The Chapel at Seaside Raises Funds for Displaced Workers
The iconic Chapel at Seaside stands as a beacon of faith and a symbol of hope to many
The Chapel board and congregation are what truly fulfill the church’s mission — restoring faith and hope even in the most arduous of times.
As the commercial district of Seaside closed down on March 21 due to COVID-19, the Chapel board had already begun thinking of ways to raise funds for displaced workers. With the exception of some food service establishments, hundreds of commercial workers were left without jobs.
It all began with the Chapel committing $200,000 to the campaign for displaced workers. Before even publicly announcing these plans, the Robert and Daryl Davis Family Foundation joined with a $100,000 matching gift challenge, followed later at Micah Davis’ insistence by another $50,000. Another friend of the Chapel made a $50,000 matching gift challenge and then generously offered an additional amount of significant additional funds.
In all, over 200 individual donations were received, totaling in $625,000 raised to date. Checks have been written to 277 displaced workers from 31 Seaside-based businesses. Beginning March 30, funds were disbursed over a period of time that aligned with fundraising results.
Gerald Meinecke, president of the board of directors of The Chapel at Seaside credits the success of this campaign to three factors: responsive Seaside homeowners, the Chapel’s generous congregation and the significant wedding income brought forth by The Chapel.
Of the 350 Seaside homeowners, 100 donations were accounted for. The Chapel’s congregation proved to be an extremely generous group consisting of both full and part-time 30A residents and visitors who vacation here every summer.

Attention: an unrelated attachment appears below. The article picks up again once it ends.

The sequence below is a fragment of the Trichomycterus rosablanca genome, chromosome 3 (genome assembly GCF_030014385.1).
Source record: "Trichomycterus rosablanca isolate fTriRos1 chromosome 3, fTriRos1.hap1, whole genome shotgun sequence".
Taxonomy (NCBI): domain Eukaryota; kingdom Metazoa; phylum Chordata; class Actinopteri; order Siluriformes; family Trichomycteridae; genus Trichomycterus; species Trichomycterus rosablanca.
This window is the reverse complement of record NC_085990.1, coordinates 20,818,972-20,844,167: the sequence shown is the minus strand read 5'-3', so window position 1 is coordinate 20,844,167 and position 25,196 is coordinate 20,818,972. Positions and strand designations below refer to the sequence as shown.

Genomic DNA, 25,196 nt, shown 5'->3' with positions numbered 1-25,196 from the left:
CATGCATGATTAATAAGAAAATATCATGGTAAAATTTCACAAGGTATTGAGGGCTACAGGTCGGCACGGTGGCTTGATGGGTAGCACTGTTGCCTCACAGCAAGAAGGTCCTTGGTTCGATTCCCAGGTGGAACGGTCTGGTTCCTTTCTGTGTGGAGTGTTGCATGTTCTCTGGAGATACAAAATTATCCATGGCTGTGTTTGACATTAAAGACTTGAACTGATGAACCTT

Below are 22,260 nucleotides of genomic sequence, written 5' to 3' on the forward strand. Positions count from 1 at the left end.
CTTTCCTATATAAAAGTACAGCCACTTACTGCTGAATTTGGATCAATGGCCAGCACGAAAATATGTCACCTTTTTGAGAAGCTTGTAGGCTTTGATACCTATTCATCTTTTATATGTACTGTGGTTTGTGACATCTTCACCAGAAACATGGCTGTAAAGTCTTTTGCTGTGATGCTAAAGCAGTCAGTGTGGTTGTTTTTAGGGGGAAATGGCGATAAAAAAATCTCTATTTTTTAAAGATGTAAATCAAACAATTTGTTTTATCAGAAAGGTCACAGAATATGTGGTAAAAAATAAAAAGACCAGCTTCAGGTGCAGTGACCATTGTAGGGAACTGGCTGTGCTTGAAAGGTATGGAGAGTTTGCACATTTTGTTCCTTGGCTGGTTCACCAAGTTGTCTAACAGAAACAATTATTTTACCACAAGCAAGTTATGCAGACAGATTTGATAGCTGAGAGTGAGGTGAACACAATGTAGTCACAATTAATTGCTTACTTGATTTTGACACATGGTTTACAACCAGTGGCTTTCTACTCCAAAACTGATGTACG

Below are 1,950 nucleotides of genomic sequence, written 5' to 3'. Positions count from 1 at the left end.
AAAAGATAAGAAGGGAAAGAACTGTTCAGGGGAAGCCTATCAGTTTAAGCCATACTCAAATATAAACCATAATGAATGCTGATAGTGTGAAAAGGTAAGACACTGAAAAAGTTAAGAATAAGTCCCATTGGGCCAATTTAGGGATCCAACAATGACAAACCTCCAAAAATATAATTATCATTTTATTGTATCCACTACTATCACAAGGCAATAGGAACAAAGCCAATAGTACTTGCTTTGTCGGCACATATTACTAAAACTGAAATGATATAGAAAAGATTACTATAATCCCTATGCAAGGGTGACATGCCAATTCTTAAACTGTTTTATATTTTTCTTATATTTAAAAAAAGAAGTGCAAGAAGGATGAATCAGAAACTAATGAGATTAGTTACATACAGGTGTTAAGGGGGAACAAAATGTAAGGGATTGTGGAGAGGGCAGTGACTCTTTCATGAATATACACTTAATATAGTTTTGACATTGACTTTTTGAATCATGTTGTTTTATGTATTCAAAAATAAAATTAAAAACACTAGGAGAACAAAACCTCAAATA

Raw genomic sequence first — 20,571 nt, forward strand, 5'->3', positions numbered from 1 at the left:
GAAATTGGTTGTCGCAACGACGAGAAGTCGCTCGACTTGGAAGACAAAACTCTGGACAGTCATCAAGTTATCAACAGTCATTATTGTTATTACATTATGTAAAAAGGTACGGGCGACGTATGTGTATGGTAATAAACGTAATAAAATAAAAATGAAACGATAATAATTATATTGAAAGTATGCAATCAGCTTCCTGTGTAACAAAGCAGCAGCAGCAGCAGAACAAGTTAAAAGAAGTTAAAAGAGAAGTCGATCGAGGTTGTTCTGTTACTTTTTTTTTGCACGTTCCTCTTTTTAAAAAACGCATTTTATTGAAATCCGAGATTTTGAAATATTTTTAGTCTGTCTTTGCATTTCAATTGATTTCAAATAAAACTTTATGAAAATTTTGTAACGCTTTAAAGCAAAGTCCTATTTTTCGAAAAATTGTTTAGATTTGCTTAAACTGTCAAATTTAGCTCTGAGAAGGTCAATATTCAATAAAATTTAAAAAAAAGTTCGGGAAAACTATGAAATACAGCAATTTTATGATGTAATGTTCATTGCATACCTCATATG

The Chapel itself has a significant wedding income, which is allocated to help local nonprofits and to situationally assist those in need. For example, The Chapel used funds in a fundraising campaign in the aftermath of Hurricane Michael, which impacted Seaside’s neighbors to the east. Over $400,000 was provided to help individuals and rebuild churches.
Recently, the funds have also been used to help those affected by the Mussett Bayou wildfire, in addition to the aftermath of a tornado that struck Nashville.
“The generosity of our 30A community has been overwhelming, but the amazing amount raised is overwhelmed by the gratitude of the recipients of these funds,” said Meinecke. “So many wrote heartfelt notes of gratitude, often sharing stories of dire financial circumstances and how they prayed for miracles. Many of the business owners themselves have sent us notes expressing their appreciation for taking care of their workers, and some have also donated.”
Meinecke shared that a Great Southern Café worker that had been laid off and received financial support. Upon receipt of his check, he tithed 10 percent back to the Chapel’s COVID-19 fund so that others could be helped.
While The Chapel is still closed for weddings and congregational services, the commercial district of Seaside will begin phased reopening May 29.
To contribute to the COVID-19 fund or to replenish the community response funds, donations can be made at TheChapelAtSeaside.com/donate.